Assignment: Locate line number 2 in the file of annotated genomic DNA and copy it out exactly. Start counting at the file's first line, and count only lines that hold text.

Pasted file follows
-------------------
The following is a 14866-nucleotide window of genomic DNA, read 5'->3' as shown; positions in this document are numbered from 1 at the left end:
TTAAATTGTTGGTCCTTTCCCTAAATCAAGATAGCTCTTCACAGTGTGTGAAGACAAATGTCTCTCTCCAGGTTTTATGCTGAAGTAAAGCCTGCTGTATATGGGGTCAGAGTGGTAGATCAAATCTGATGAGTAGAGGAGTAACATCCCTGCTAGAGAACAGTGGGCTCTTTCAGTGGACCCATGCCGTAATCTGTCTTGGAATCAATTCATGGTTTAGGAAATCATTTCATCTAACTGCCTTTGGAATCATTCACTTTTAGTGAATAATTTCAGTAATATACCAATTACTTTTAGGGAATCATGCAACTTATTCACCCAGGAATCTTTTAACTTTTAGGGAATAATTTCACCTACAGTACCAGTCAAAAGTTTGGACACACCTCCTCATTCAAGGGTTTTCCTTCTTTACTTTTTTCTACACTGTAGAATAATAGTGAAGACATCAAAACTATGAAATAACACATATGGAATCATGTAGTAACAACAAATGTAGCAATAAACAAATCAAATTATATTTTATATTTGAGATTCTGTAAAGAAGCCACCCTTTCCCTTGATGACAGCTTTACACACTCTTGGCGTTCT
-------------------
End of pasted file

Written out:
TTAAATTGTTGGTCCTTTCCCTAAATCAAGATAGCTCTTCACAGTGTGTGAAGACAAATGTCTCTCTCCAGGTTTTATGCTGAAGTAAAGCCTGCTGTATATGGGGTCAGAGTGGTAGATCAAATCTGATGAGTAGAGGAGTAACATCCCTGCTAGAGAACAGTGGGCTCTTTCAGTGGACCCATGCCGTAATCTGTCTTGGAATCAATTCATGGTTTAGGAAATCATTTCATCTAACTGCCTTTGGAATCATTCACTTTTAGTGAATAATTTCAGTAATATACCAATTACTTTTAGGGAATCATGCAACTTATTCACCCAGGAATCTTTTAACTTTTAGGGAATAATTTCACCTACAGTACCAGTCAAAAGTTTGGACACACCTCCTCATTCAAGGGTTTTCCTTCTTTACTTTTTTCTACACTGTAGAATAATAGTGAAGACATCAAAACTATGAAATAACACATATGGAATCATGTAGTAACAACAAATGTAGCAATAAACAAATCAAATTATATTTTATATTTGAGATTCTGTAAAGAAGCCACCCTTTCCCTTGATGACAGCTTTACACACTCTTGGCGTTCT